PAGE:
Lack of security staff a concern for IT organisations
ISACA survey shows less than half of IT managers believe their security teams can tackle complex threats
Lack of adequately skilled security staff is a major concern for organisations, despite an expectation that cybersecurity incidents will increase, according to a survey by industry organisation ISACA.
The study found that less than half of respondents feel that their security teams are able to detect and respond to complex security incidents, while 13% were not confident of their ability to respond to simple incidents.
The State of Cybersecurity: Implications for 2015 global survey of 649 cybersecurity and IT managers or practitioners, conducted by ISACA and RSA Conference, found that 77% of organisations experienced an increase in attacks in 2014 and 82% expect to be attacked in 2015.
Despite the increased perception of risk, over a third of organisations were unable to fill security vacancies, 53% said it can take up to six months to find qualified candidates, and 16% reported that nearly half of all job candidates are not properly qualified.
Respondents also said that the biggest skills gaps in security professionals are ability to understand the business (72%), technical skills (46%) and communication skills (42%).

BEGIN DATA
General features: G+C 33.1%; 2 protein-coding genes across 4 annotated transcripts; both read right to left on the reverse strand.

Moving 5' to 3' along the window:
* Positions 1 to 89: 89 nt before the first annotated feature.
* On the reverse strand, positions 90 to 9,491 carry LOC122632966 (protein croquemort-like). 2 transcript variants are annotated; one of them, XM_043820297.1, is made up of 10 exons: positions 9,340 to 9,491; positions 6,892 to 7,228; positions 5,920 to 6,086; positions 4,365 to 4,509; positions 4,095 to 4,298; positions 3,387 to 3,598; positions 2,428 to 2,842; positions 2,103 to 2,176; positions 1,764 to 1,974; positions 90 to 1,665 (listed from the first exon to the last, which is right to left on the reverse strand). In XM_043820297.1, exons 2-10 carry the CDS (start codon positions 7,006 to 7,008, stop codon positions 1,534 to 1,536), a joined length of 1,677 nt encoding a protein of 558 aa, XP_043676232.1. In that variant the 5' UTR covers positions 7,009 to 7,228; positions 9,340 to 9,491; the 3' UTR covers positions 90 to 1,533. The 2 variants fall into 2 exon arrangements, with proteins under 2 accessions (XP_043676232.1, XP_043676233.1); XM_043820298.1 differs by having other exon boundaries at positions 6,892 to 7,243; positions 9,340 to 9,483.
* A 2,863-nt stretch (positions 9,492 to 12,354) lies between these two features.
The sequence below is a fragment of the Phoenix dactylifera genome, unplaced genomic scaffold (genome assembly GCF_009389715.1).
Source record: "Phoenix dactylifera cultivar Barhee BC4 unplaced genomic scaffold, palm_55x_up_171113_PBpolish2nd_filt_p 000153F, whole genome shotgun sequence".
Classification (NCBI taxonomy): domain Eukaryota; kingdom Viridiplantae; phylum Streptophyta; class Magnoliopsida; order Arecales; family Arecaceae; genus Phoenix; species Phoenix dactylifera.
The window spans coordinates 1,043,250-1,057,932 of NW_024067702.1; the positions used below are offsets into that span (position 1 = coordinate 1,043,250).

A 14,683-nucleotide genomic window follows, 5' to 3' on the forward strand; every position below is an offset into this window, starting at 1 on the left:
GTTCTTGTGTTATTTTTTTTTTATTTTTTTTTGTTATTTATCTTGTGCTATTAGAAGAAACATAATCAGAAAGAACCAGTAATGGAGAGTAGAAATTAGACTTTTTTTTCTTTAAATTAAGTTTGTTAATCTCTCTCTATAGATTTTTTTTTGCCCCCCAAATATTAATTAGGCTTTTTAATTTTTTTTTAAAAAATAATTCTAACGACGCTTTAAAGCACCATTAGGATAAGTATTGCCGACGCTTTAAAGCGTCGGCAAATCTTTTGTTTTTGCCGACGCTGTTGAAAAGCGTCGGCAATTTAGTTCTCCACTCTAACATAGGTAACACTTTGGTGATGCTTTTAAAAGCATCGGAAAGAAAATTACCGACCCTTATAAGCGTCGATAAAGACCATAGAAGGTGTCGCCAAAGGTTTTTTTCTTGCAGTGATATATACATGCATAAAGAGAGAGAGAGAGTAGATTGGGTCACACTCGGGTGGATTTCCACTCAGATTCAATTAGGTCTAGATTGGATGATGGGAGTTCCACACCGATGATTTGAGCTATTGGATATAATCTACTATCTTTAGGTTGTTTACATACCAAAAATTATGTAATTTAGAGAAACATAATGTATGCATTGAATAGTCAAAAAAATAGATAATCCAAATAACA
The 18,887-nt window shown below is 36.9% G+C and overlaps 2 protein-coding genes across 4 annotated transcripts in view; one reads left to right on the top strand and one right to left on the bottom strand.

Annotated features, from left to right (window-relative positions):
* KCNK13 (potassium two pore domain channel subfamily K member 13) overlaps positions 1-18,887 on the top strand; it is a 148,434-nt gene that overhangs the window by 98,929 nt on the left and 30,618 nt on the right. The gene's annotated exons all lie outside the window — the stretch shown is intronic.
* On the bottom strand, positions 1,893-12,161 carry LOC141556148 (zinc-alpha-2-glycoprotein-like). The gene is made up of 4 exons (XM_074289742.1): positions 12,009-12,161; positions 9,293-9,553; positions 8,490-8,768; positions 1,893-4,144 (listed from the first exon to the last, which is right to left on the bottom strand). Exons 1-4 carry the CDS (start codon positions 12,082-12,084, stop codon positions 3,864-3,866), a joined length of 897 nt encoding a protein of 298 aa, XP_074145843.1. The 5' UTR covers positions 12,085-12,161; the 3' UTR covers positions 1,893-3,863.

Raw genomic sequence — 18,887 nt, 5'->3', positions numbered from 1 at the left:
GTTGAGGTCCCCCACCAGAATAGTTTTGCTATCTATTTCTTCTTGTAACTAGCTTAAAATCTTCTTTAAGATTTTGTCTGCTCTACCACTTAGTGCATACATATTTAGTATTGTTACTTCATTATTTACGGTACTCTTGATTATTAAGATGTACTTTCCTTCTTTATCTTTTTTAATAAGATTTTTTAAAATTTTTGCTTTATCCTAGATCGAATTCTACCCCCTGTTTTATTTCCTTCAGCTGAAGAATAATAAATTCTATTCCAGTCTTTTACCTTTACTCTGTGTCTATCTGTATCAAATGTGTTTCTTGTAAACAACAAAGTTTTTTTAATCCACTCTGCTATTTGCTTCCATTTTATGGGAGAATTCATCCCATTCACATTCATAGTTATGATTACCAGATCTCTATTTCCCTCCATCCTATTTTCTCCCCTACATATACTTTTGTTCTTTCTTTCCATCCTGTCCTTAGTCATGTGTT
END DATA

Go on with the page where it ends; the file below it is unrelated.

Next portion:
"The State of Cybersecurity study reveals a high-risk environment that is being made worse by the lack of skilled talent," said Robert E Stroud, CGEIT, CRISC, international president of ISACA and vice president of strategy and innovation at CA Technologies. "ISACA is collaborating with industry and government to close this gap through resources designed specifically to meet the unique and complex requirements of the cybersecurity profession."
"The survey findings reflect what we are seeing and hearing from our speakers and attendees," said Fahmida Y. Rashid, editor-in-chief, RSA Conference. "The 2015 RSA Conference brings together professionals, experts and executives to share information about the latest attacks and exchange security strategies. This year's hot topics include detecting and responding to security breaches, practical ways to consume threat intelligence, and understanding the ‘Human Element.'"
The top four threat actors exploiting organisations in 2014 were cybercriminals (46%), non-malicious insiders (41%), hackers (40%) and malicious insiders (29%). Sixty-four percent are very concerned or concerned about the Internet of Things.
The report did show increased support from the business for cybersecurity functions. Seventy-nine percent of respondents say their board of directors is concerned with cybersecurity; 55% of organisations employ a chief information security officer (CISO); 565 will spend more on cybersecurity in 2015 and 63% say their executive team provides appropriate funding.
"If there is any silver lining to this looming crisis, it is the opportunities for college graduates and professionals seeking a career change. Cybersecurity professionals are responsible for protecting an organisation's most valuable information assets, and those who are good at it can map out a highly rewarding career path," noted Stroud.